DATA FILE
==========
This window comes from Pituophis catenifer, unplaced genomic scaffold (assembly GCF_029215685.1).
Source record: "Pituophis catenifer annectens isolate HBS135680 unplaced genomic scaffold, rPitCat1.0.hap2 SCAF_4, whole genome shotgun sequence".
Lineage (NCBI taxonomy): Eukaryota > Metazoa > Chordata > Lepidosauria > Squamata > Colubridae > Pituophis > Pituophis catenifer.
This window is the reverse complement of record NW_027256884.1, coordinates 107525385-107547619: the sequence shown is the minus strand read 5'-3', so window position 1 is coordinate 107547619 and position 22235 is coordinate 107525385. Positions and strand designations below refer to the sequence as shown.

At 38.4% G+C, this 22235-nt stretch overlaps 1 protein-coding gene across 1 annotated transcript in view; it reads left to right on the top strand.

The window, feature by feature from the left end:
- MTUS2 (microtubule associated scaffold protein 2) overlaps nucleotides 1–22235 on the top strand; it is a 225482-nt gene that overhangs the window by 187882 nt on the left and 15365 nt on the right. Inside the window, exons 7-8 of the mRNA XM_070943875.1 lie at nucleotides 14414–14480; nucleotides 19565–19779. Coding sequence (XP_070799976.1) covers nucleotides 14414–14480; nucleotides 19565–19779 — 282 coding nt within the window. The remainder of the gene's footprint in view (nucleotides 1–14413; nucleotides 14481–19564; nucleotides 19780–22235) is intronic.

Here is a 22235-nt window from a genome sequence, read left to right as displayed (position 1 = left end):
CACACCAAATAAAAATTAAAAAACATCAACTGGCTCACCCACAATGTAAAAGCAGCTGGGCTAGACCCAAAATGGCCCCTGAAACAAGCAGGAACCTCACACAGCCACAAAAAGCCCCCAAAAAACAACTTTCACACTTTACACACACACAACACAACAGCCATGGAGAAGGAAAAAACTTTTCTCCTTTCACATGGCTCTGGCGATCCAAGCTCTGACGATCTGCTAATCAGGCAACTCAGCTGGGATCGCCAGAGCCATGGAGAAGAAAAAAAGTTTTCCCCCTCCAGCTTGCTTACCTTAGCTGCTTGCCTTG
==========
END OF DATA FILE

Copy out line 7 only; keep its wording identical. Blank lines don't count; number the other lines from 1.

- MTUS2 (microtubule associated scaffold protein 2) overlaps nucleotides 1–22235 on the top strand; it is a 225482-nt gene that overhangs the window by 187882 nt on the left and 15365 nt on the right. Inside the window, exons 7-8 of the mRNA XM_070943875.1 lie at nucleotides 14414–14480; nucleotides 19565–19779. Coding sequence (XP_070799976.1) covers nucleotides 14414–14480; nucleotides 19565–19779 — 282 coding nt within the window. The remainder of the gene's footprint in view (nucleotides 1–14413; nucleotides 14481–19564; nucleotides 19780–22235) is intronic.